As an e-marketing strategist, I can’t help but recognize the up and coming SMS (short message system) marketing as a potentially effective marketing medium. I recently came across a white paper, presented by mobileStorm, explaining the history and nature of SMS marketing, entitled SMS or Die. This document provided me with a general overview of the history, current uses, and possibilities of the SMS technology in regards to marketing.
As a self-taught expert in email marketing, I saw many similarities between email and SMS marketing. It seems SMS is simply the “second generation” of email marketing, in the sense that their very similar in regards to their beginnings. However, SMS compared to email marketing today differ drastically.
It can be argued (by others, not me) that email marketing is ineffective today, because of sites such as Mailonator, which offer disposable email addresses to those who do not wish to give their “real” information. However, if the email marketer is promoting relevant, interesting content, the subscriber will WANT to give the marketer their real information because they will want to get the information or value that the marketer is providing.
Same with SMS…a marketer advertises a special value that subscribers can receive by texting a short code (usually a word relevant to the campaign) to a four digit number. As a reward for their action, marketers will give the subscriber a ‘free’ piece of information, coupon, ring tone, or other incentive. However, this is where email and SMS differ…individuals don’t have “disposable” cell phone numbers they can give out to simply receive this free gift and not be available for future contact.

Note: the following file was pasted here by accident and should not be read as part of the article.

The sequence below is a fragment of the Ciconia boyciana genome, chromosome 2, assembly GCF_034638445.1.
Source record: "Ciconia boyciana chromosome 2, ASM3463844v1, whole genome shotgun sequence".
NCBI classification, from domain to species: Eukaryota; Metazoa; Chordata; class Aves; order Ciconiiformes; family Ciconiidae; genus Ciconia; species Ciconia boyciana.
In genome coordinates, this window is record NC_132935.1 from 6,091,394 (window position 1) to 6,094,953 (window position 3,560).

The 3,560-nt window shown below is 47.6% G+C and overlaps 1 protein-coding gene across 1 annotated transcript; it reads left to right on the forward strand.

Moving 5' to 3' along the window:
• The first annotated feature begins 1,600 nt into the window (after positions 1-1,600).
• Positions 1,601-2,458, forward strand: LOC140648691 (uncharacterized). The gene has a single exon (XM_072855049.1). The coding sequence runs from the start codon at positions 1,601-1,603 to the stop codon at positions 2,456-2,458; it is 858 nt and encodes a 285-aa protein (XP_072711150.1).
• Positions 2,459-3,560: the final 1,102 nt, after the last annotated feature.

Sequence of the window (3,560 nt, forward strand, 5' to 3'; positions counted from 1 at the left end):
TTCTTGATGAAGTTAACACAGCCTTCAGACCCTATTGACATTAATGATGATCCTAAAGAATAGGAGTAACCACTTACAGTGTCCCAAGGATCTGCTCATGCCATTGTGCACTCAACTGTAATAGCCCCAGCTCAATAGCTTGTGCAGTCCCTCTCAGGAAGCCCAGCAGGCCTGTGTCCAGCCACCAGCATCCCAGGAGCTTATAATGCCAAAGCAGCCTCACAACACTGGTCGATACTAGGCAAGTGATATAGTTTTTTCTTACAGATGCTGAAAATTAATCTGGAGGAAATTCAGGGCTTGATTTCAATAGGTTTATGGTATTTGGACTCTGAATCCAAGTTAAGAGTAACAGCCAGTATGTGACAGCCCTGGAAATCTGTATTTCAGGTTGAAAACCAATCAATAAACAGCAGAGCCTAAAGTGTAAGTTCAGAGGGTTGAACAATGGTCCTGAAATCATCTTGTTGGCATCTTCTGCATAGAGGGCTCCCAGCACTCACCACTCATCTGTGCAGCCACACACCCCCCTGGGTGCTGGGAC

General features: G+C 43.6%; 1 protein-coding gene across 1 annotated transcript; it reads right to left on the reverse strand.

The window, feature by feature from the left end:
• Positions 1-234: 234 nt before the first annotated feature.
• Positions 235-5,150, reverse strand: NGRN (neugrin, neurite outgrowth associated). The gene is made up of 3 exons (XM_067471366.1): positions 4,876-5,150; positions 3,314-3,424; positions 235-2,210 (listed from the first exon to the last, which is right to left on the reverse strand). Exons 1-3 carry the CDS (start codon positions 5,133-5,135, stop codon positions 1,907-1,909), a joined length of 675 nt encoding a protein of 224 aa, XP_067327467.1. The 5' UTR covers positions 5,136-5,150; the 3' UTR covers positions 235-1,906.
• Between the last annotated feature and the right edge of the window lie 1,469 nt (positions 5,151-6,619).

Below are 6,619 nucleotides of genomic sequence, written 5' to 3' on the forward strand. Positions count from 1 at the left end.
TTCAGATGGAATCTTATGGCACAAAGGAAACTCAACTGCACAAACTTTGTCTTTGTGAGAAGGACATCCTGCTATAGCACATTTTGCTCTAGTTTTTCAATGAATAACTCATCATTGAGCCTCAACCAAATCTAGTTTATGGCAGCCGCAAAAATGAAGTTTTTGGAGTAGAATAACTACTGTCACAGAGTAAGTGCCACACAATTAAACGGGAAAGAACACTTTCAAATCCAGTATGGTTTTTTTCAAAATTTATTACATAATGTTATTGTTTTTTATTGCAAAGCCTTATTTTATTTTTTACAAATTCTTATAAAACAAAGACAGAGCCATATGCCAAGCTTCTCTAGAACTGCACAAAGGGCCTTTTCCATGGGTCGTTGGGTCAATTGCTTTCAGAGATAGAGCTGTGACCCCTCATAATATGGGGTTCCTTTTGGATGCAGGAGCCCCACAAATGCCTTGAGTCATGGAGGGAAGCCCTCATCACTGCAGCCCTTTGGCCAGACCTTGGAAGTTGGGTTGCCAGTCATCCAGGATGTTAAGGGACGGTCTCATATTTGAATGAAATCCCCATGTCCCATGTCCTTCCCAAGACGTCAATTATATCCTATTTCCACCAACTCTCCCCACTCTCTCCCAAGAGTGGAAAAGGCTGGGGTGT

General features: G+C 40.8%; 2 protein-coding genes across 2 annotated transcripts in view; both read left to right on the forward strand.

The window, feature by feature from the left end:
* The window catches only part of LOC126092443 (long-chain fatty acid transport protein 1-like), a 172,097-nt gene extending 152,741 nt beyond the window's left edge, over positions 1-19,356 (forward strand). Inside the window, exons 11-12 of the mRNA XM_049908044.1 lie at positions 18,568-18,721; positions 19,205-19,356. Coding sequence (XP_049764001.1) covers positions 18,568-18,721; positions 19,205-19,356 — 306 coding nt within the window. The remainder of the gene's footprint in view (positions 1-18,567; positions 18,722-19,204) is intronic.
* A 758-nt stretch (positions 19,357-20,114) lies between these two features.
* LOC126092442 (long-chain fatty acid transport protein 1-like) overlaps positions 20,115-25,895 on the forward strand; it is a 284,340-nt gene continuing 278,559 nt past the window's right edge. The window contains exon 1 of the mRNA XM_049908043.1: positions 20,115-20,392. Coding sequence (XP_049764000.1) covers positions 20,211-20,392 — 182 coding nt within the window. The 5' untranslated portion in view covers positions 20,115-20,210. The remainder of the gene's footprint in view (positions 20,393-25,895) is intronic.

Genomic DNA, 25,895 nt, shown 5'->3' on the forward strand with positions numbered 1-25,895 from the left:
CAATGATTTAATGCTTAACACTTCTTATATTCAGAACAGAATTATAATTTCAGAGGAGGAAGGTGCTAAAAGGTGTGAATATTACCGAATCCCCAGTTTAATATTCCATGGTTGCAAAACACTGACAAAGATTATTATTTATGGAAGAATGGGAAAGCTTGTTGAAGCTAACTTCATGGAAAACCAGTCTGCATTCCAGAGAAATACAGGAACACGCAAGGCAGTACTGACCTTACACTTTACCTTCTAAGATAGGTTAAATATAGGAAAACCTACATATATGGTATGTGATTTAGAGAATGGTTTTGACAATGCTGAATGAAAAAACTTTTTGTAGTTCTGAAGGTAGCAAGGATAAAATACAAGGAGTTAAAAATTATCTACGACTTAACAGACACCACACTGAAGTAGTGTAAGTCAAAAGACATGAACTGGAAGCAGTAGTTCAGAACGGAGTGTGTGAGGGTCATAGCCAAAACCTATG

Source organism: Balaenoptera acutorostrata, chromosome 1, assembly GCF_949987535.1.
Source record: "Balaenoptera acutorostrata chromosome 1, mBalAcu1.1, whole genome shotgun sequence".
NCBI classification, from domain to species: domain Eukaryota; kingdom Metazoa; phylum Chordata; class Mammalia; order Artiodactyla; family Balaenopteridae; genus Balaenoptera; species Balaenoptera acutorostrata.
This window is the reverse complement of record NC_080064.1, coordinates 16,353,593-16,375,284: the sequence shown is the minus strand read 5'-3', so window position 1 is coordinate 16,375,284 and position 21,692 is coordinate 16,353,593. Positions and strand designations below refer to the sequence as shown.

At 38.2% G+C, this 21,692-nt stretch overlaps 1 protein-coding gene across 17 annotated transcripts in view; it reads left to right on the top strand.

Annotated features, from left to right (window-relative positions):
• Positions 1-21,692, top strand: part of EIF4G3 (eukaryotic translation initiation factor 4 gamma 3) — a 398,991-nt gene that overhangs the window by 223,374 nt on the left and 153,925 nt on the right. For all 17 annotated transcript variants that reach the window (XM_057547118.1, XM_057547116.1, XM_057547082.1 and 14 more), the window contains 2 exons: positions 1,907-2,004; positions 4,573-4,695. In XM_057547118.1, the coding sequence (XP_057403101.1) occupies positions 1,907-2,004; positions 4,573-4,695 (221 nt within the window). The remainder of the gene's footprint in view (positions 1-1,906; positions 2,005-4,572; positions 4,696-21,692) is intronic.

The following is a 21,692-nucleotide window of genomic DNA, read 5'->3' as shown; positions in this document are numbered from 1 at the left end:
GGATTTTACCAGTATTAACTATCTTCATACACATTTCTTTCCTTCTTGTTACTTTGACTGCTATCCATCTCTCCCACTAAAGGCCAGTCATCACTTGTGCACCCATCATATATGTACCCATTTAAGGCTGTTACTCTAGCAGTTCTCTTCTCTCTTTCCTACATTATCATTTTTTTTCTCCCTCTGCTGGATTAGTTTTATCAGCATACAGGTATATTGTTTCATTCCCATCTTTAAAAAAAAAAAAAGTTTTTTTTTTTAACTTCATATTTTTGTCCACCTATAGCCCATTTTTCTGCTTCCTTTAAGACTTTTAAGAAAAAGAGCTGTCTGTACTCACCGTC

So, as you can probably tell by this unorganized jumble of thoughts on SMS and email marketing, I’m undecided about the newer technology.
The reason why I’m leaning towards a hatred for it is the two text messages I received at 7:28 and 7:33 am one morning before work from a email@example.com with the words “charts” and “applicant.” Yes, I’m aware that these messages are either: a failed attempt on the technology side of delivering me a marketing message that I did NOT opt in for, or a weak attempt at spam. I brushed it aside thinking it was some kind of error, until I got a few more messages, this time at 2:30 and 2:35 am, waking me up in the middle of the night. These were still weak, but still spammy marketing messages that made more sense “Claim your free best buy gift card…”
I don’t give my cell phone number to anybody, I just use my land line when somebody asks for my number. So, I’m a little bit scared. If SMS marketing does for cell phones what email marketing did for email addresses (created a mass amount of spam being sent out), am I going to have to shut off my phone when I go to sleep?
I know there will be ways around this (cell phone provider creating spam filters), but right now, I don’t appreciate having my dreams interrupted so ten zeros @simms can tell me that I can get a free best buy card. So, until there is a way to get rid of text message spam, I fear I may remain reluctant to adopt this texting technology.
If you’re interested in SMS marketing, check out Mobile Marketing: Achieving Competitive Advantage Through Wireless Technology, a great book I found, about different ways cell phones, smart phones, and PDAs are being used as marketing tools in today’s world of new media. Although fairly old (Published in April 2006, the book is surprisingly still very relevant today. To learn more about SMS and other Mobile Marketing techniques, order this book through Amazon as soon as possible!
Also be sure to check out my other Recommended Web 2.0 Reads!